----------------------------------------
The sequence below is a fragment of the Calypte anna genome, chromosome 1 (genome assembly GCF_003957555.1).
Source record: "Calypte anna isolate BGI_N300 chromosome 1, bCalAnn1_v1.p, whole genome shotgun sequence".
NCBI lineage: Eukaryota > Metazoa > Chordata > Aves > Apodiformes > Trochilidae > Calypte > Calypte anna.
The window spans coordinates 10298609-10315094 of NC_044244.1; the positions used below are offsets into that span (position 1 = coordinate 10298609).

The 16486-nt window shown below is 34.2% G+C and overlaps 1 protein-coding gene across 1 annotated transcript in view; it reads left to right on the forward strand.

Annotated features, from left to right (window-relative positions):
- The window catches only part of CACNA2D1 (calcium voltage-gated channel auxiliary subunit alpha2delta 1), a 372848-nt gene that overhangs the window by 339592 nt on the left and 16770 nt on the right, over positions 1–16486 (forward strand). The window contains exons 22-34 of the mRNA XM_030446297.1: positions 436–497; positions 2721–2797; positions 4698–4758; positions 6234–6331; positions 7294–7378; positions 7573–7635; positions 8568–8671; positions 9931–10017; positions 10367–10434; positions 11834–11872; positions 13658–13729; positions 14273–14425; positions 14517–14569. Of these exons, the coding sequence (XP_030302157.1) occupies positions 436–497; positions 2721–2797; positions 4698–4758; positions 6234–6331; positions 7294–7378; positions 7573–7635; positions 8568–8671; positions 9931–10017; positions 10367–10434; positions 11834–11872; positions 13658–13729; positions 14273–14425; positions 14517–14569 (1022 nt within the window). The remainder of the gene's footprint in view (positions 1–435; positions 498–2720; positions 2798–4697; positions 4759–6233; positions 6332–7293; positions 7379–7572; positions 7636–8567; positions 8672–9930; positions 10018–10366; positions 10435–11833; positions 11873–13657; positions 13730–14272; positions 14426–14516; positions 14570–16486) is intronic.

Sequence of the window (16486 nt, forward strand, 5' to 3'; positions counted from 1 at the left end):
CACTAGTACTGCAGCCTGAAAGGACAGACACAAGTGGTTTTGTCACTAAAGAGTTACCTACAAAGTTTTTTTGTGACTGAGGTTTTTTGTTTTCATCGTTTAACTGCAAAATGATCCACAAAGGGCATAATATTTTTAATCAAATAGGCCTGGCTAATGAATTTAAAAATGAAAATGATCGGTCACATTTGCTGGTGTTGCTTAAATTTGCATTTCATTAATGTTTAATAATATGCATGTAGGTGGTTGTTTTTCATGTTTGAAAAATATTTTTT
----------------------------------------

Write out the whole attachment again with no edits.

The sequence below is a fragment of the Calypte anna genome, chromosome 1 (genome assembly GCF_003957555.1).
Source record: "Calypte anna isolate BGI_N300 chromosome 1, bCalAnn1_v1.p, whole genome shotgun sequence".
NCBI lineage: Eukaryota > Metazoa > Chordata > Aves > Apodiformes > Trochilidae > Calypte > Calypte anna.
The window spans coordinates 10298609-10315094 of NC_044244.1; the positions used below are offsets into that span (position 1 = coordinate 10298609).

The 16486-nt window shown below is 34.2% G+C and overlaps 1 protein-coding gene across 1 annotated transcript in view; it reads left to right on the forward strand.

Annotated features, from left to right (window-relative positions):
- The window catches only part of CACNA2D1 (calcium voltage-gated channel auxiliary subunit alpha2delta 1), a 372848-nt gene that overhangs the window by 339592 nt on the left and 16770 nt on the right, over positions 1–16486 (forward strand). The window contains exons 22-34 of the mRNA XM_030446297.1: positions 436–497; positions 2721–2797; positions 4698–4758; positions 6234–6331; positions 7294–7378; positions 7573–7635; positions 8568–8671; positions 9931–10017; positions 10367–10434; positions 11834–11872; positions 13658–13729; positions 14273–14425; positions 14517–14569. Of these exons, the coding sequence (XP_030302157.1) occupies positions 436–497; positions 2721–2797; positions 4698–4758; positions 6234–6331; positions 7294–7378; positions 7573–7635; positions 8568–8671; positions 9931–10017; positions 10367–10434; positions 11834–11872; positions 13658–13729; positions 14273–14425; positions 14517–14569 (1022 nt within the window). The remainder of the gene's footprint in view (positions 1–435; positions 498–2720; positions 2798–4697; positions 4759–6233; positions 6332–7293; positions 7379–7572; positions 7636–8567; positions 8672–9930; positions 10018–10366; positions 10435–11833; positions 11873–13657; positions 13730–14272; positions 14426–14516; positions 14570–16486) is intronic.

Sequence of the window (16486 nt, forward strand, 5' to 3'; positions counted from 1 at the left end):
CACTAGTACTGCAGCCTGAAAGGACAGACACAAGTGGTTTTGTCACTAAAGAGTTACCTACAAAGTTTTTTTGTGACTGAGGTTTTTTGTTTTCATCGTTTAACTGCAAAATGATCCACAAAGGGCATAATATTTTTAATCAAATAGGCCTGGCTAATGAATTTAAAAATGAAAATGATCGGTCACATTTGCTGGTGTTGCTTAAATTTGCATTTCATTAATGTTTAATAATATGCATGTAGGTGGTTGTTTTTCATGTTTGAAAAATATTTTTT